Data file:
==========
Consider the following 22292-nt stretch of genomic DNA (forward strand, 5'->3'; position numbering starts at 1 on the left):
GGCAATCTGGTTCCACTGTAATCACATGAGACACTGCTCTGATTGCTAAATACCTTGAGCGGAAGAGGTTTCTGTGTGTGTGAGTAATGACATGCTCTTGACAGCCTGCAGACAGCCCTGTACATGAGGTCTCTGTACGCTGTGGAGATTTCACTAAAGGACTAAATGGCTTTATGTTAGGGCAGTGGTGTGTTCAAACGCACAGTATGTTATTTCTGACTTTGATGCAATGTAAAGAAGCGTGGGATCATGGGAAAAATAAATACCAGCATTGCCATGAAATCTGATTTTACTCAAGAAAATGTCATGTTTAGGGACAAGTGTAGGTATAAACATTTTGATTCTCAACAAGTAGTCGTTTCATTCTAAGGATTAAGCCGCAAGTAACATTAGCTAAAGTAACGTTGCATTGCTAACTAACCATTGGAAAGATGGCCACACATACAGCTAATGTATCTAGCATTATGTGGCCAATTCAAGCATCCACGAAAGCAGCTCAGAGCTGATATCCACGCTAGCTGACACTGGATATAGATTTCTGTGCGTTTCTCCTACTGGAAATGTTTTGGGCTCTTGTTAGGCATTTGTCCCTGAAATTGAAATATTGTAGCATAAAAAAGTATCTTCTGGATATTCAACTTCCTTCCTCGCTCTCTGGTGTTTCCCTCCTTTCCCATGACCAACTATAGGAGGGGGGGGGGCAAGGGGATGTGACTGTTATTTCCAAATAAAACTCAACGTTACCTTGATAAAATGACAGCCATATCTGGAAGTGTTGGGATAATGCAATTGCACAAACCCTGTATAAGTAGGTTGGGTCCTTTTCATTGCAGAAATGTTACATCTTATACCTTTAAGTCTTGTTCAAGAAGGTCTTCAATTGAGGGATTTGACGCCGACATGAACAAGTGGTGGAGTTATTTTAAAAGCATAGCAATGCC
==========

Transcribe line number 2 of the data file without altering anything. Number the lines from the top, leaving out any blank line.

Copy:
GGCAATCTGGTTCCACTGTAATCACATGAGACACTGCTCTGATTGCTAAATACCTTGAGCGGAAGAGGTTTCTGTGTGTGTGAGTAATGACATGCTCTTGACAGCCTGCAGACAGCCCTGTACATGAGGTCTCTGTACGCTGTGGAGATTTCACTAAAGGACTAAATGGCTTTATGTTAGGGCAGTGGTGTGTTCAAACGCACAGTATGTTATTTCTGACTTTGATGCAATGTAAAGAAGCGTGGGATCATGGGAAAAATAAATACCAGCATTGCCATGAAATCTGATTTTACTCAAGAAAATGTCATGTTTAGGGACAAGTGTAGGTATAAACATTTTGATTCTCAACAAGTAGTCGTTTCATTCTAAGGATTAAGCCGCAAGTAACATTAGCTAAAGTAACGTTGCATTGCTAACTAACCATTGGAAAGATGGCCACACATACAGCTAATGTATCTAGCATTATGTGGCCAATTCAAGCATCCACGAAAGCAGCTCAGAGCTGATATCCACGCTAGCTGACACTGGATATAGATTTCTGTGCGTTTCTCCTACTGGAAATGTTTTGGGCTCTTGTTAGGCATTTGTCCCTGAAATTGAAATATTGTAGCATAAAAAAGTATCTTCTGGATATTCAACTTCCTTCCTCGCTCTCTGGTGTTTCCCTCCTTTCCCATGACCAACTATAGGAGGGGGGGGGGCAAGGGGATGTGACTGTTATTTCCAAATAAAACTCAACGTTACCTTGATAAAATGACAGCCATATCTGGAAGTGTTGGGATAATGCAATTGCACAAACCCTGTATAAGTAGGTTGGGTCCTTTTCATTGCAGAAATGTTACATCTTATACCTTTAAGTCTTGTTCAAGAAGGTCTTCAATTGAGGGATTTGACGCCGACATGAACAAGTGGTGGAGTTATTTTAAAAGCATAGCAATGCC